The business of leather

The business of leather

MASERU – An electrical engineering graduate and a quantity surveyor have found a passion in an industry far removed from the stuff they spent years learning at college.
Leather is their business now.
Although Lebeoana Matsimane, an electrical engineer, and his business partner, Masupha Moshoeshoe, a quantity surveyor, are still learning the ropes, the duo has already done enough to attract the attention of big players.

“Leather is a part of our everyday life,” says Matsimane.
It was a partnership that has blossomed after realising their love for business. The two were determined to learn a trade far divorced from their professional training.
Matsimane was however not new to business. He was already running a small company dealing with electricity.
In 2013, Matsimane joined his wife in Ethiopia. He hoped to start a business in Ethiopia.

“I identified three industries that I could venture in, coffee, textile and the leather industry,” Matsimane says.
Lack of capital killed those aspirations.
In Ethiopia, foreigners are expected to have a lot of liquid cash in their bank accounts if they want to start businesses, according to the country’s investment regulations.
He settled for the leather industry, but back at home.

“Textile was capital intensive and coffee is not an established sector here. We are still warming up to it as part of culture,” he says.
“Everyone has a leather item, so I settled for it,” says the businessman.
He later roped in an Ethiopian leather works expert who later quit before they could even start.
The loss of a crucial technical member of the team did not stop the duo, who proceeded to register their company last year and named it Jalad Africa.
In March this year, operations started with the production of leather items mainly bags for both genders.
“We did not anticipate the struggle that we would soon face. We raised funds through personal contributions, bought machinery and started looking for suitable workers,” says Matsimane.
He says they approached Limkokwing University of Creative Technology for students they could work with.
“We got someone but unfortunately he was adept with textiles and not leather,” says Matsimane.

They went to Leloaleng Technical School in search of a skilled leather expert but to their disappointment, they found that the Leloaleng students could not use machines.
“Those from Leloaleng were familiar with leather but they did not know how to stitch it with machines, they hand stitched,” he says, adding this forced them to learn the craft.
“We thought we would hit the ground running after a month but it took about two to three months.”
Tools like Youtube came in handy for self-learning tutorials.

Although Jalad Africa has been in operations for less than three months, its presence is already being felt in the industry.
“We are not into crafts, we are more interested in the fashion side of this industry and we want to supply big stores like Woolworths and export our products to the American and European markets,” says Matsimane.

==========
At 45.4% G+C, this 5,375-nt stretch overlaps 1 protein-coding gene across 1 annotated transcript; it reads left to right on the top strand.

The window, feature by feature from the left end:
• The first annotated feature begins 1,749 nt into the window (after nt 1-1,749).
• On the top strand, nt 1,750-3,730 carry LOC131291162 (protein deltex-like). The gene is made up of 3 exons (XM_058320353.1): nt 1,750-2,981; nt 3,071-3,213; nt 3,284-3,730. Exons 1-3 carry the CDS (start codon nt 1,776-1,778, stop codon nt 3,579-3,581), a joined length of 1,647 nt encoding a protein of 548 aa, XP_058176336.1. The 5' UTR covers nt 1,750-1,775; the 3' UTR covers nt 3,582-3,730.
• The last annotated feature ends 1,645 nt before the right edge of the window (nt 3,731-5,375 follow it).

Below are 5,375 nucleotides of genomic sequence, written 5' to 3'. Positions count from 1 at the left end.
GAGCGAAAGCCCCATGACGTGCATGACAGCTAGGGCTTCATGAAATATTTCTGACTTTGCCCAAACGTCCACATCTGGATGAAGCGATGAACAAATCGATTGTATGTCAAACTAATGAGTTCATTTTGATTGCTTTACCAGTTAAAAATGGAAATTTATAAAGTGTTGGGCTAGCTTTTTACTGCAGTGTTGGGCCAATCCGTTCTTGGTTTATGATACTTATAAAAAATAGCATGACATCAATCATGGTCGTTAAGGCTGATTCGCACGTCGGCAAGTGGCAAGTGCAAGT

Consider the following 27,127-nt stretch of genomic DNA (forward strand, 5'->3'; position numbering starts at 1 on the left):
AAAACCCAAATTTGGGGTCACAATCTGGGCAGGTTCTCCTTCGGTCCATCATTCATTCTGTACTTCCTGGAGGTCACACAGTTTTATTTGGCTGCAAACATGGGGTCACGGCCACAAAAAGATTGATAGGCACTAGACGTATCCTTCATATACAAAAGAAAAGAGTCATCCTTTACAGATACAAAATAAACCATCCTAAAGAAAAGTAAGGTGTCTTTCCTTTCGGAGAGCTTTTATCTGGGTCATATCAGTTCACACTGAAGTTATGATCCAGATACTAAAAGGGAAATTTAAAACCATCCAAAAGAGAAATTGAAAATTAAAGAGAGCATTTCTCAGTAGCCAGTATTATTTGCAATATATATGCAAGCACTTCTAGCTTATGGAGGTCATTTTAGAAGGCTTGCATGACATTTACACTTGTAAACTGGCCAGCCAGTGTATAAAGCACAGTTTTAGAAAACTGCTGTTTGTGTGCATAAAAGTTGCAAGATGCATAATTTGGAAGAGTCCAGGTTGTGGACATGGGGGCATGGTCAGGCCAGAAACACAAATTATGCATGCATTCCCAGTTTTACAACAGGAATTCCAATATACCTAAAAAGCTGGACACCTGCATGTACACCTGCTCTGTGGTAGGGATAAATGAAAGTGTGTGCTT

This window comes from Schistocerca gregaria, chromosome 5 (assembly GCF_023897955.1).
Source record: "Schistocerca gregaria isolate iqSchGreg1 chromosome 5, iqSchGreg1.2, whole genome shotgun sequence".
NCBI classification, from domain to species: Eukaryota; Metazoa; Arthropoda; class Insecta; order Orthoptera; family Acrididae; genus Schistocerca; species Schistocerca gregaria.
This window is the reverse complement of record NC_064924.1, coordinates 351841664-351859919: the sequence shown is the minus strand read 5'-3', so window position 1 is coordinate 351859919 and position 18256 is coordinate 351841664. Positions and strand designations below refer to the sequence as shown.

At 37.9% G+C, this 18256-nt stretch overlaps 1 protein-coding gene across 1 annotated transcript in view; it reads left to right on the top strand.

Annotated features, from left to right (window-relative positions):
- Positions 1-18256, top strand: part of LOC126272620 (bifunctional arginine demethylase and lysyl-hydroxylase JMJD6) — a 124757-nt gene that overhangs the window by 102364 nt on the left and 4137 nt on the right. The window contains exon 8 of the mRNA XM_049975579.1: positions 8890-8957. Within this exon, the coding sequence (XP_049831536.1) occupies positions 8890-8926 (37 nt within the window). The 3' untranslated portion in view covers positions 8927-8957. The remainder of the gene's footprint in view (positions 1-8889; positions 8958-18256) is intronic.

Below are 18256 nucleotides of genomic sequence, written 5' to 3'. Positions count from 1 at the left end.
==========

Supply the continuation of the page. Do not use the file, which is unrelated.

Jalad Africa has been invited by the Namibian Ministry of Trade and Industry to showcase their products at the 3rd annual SADC industrialization week that started on the 30th July and ended yesterday.

This event is aimed at fostering new opportunities for intramural-Africa trade and investment in developing cross border value chains in the region.
Last month, through the assistance of the Lesotho National Development Corporation (LNDC), Matsimane and Moshoeshoe attended Source Africa. It is the premier sourcing event on the African continent bringing together suppliers, manufacturers, service providers and buyers all under one roof.

The Lesotho Enterprise Assistance Programme (LEAP) has also came to their aid by assisting the firm’s designer attend a training programme on leather in Ethiopia.
The Basotho Enterprise Development Corporation (BEDCO) assisted the company with working space and cut down rental fees.
A fairly new player in the industry, the company now employs six people.

Although their growth is rapid, it is not what was initially anticipated.
“We thought by now we would be far ahead from where we are now but I have learned that as an entrepreneur, you can never plan for everything beforehand. Some obstacles are only seen when in operation,” says Matsimane.

Matsimane says the company has taken advantage of Lesotho’s High Commissions abroad to display its products.
“We have sent samples to our High Commission in Ireland and already the response has been good.”

“Foreigners have been very supportive and appreciative of our work. Social media has played a huge role in attracting potential buyers from outside the country,” he says.
On the other hand, there are locals who doubt that the young firm can handle huge orders.
“We are building a brand that will create more jobs, establish this industry and help other Basotho so that we can own it as locals,” Matsimane says.

Lemohang Rakotsoane

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